Fostering Update.

For those of you who are particularly interested in our journey as foster parents, this post is for you. For those of you not interested in this aspect of our lives, keep on readin', maybe you'll come away with a few nuggets of information that you didn't have before.

Our time as foster parents has been limited. We've been licensed for about two years, and have yet to take a long term placement. We've done respite care for a while, but nothing for more than a few days at a time. (More on this later...)

We get calls for foster placements about 4 or 5 times a month, sometimes more. Often times we do not accept the placements we are called for because they do not meet the criteria that John and I can comfortably parent. Sometimes the children are not in our age range, have a medical condition or special need that we cannot parent, or have a very complicated situation in the foster care system that we do not feel comfortable getting involved with.

Most often, however, I receive a call from the placement agency during school hours and by the time I can return the call, the child is already placed with another foster family. That's mostly why we haven't had a long term placement yet. At first John and I were very upset at all the calls we "missed" by me not being available to answer my cell phone.  Not anymore, though. I cannot have my phone on me while teaching - it has to stay off or on silent in my desk. I can only check it during my prep period or at lunch. If I miss a call, I miss a call. I'm not going to beat myself up about it. We understand that the right call will come at the right time.

One day, however, we did get a call that I could answer. It was for a newborn baby girl. She would need to be picked up from the hospital, because she was not going home with her birth mother. This little lady's situation was very complicated, and not much information about her or her birth mother was given to us when we made the choice to accept this placement. Needless to say, a few days later this baby girl went to a different foster family that could better serve her needs, and allow her to grow up with her biological brother and hopefully reunite with her birth mother. John and I were very happy with the choice to move this baby to her brother's foster family, but we were not happy with the way "the system" handled her placement in our home. Without going into too much detail, just know that as a result John and I have decided to make some changes in our status as foster parents.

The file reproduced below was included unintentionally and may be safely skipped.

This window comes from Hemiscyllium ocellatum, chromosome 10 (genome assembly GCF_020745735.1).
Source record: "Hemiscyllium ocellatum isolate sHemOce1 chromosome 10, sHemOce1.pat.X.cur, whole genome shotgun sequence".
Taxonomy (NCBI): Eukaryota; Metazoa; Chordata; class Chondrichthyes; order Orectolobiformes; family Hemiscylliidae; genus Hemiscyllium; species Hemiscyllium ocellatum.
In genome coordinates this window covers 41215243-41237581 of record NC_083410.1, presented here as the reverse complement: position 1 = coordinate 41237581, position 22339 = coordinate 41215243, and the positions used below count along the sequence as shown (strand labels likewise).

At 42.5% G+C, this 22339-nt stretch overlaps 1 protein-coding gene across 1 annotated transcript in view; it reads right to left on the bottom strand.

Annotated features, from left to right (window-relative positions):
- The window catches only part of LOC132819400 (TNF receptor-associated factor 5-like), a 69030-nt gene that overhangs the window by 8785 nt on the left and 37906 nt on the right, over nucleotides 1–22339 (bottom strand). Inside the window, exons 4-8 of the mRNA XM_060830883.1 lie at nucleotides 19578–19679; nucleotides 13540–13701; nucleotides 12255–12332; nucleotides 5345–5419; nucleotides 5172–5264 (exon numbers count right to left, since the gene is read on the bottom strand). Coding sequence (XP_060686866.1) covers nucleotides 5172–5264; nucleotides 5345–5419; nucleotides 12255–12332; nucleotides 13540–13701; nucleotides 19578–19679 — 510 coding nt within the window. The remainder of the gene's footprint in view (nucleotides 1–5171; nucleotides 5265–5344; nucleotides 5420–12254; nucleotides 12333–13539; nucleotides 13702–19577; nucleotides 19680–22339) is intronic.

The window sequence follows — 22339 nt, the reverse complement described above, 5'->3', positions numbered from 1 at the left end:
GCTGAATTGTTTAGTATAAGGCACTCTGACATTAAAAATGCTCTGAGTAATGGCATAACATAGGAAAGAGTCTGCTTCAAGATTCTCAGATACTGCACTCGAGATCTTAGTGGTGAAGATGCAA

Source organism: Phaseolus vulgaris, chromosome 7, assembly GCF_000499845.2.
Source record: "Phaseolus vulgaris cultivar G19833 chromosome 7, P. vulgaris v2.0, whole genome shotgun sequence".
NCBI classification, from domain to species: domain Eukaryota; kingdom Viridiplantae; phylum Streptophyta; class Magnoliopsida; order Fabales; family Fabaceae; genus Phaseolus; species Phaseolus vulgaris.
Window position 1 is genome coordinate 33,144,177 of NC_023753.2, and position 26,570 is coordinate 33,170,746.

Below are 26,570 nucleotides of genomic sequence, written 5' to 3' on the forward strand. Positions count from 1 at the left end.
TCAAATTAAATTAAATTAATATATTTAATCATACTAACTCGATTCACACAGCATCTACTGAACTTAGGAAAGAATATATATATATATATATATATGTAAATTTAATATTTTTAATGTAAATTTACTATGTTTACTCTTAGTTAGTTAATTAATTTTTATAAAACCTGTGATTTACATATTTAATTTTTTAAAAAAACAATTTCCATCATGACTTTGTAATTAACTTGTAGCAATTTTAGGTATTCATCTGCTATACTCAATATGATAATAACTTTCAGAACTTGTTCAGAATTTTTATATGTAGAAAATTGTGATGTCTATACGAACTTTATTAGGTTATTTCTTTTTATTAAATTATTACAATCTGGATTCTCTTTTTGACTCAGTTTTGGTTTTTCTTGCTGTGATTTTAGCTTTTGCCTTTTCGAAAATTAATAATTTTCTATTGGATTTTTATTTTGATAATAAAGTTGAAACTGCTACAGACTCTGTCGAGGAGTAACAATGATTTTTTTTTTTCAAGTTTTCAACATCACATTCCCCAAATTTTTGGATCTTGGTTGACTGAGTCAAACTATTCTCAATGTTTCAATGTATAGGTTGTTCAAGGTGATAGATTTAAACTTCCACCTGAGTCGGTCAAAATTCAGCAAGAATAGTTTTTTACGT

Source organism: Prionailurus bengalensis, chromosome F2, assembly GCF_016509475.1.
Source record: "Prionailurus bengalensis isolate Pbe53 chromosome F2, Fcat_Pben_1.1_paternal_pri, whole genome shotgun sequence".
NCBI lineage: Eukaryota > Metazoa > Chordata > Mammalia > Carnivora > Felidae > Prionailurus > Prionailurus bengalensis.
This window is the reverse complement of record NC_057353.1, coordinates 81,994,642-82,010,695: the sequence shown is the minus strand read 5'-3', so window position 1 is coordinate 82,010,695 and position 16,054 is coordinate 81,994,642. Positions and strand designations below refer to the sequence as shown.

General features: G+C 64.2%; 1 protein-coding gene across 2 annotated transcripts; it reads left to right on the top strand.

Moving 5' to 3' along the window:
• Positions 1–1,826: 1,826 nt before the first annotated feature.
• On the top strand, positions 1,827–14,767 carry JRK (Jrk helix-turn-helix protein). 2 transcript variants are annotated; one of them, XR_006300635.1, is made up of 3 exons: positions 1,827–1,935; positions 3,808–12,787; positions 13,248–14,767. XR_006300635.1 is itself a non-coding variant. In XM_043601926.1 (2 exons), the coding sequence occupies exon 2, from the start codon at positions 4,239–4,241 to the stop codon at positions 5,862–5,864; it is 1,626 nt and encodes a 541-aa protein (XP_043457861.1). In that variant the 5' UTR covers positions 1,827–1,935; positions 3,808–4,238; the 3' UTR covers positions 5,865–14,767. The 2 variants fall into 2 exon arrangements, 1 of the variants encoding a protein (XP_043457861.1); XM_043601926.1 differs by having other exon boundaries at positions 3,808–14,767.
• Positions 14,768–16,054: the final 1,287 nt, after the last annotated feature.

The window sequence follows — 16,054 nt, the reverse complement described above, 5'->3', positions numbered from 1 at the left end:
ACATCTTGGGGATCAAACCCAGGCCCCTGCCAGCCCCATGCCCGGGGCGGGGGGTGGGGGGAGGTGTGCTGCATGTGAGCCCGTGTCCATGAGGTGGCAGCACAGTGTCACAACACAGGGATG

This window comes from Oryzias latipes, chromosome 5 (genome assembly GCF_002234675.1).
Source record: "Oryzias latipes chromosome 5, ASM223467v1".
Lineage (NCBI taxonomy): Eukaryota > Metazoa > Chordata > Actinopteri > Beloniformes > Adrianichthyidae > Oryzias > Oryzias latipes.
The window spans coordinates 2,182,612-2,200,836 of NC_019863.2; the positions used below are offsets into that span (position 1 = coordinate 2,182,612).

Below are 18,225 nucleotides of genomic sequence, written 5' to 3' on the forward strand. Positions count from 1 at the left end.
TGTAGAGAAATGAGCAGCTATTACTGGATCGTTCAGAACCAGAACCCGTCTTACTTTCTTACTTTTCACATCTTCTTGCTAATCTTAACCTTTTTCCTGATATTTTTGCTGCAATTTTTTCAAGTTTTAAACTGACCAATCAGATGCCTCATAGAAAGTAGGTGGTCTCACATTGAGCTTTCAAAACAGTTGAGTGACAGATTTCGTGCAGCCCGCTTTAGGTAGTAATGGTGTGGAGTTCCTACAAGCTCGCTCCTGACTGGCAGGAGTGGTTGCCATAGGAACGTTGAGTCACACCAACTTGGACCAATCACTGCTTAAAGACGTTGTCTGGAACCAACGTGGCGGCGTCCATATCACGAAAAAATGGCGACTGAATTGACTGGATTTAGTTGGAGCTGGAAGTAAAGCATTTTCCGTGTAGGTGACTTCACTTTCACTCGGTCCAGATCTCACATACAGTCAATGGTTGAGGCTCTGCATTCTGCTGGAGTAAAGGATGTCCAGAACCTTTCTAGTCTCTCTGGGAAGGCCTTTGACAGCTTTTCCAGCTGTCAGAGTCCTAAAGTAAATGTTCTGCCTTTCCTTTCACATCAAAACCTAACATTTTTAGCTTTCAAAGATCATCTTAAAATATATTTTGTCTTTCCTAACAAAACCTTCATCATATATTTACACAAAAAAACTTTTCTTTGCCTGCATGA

We know that we were "meant" to help in the foster care system. It feels right to us. We just don't know in what capacity we are called to help. I don't think being a full-time foster parent is for me. I don't think I have the patience or determination to be a foster mom. John could do it, but I can't And since we are doing this as a pair, we both have to be on board.

I just don't think I have the tact to handle complicated situations with DHS or birth families. I don't have the patience to wait out a broken social system, which clearly puts children at the mercy of a legal system.

I do think, however, that there are some good people (social workers and foster parents) that are doing the right thing. Those are the people that John and I need to work with. From this point forward, John and I will only be doing respite care. We'll only work with foster parents that we trust are doing a good job and are putting children first. We won't work with social workers that fail to give us accurate, timely information. We are making this pledge to foster children, and to ourselves. No longer can we sacrifice sleepless nights to a system that is broken, and ultimately sacrifice moments together as a couple to the chance of becoming a temporary parent. It sounds harsh, but it's real.

As it stands, there are a few foster families in our area that we look forward to supporting with respite care. Perhaps this is the capacity in which we were meant to serve? Maybe not. Who knows?

Over and out.

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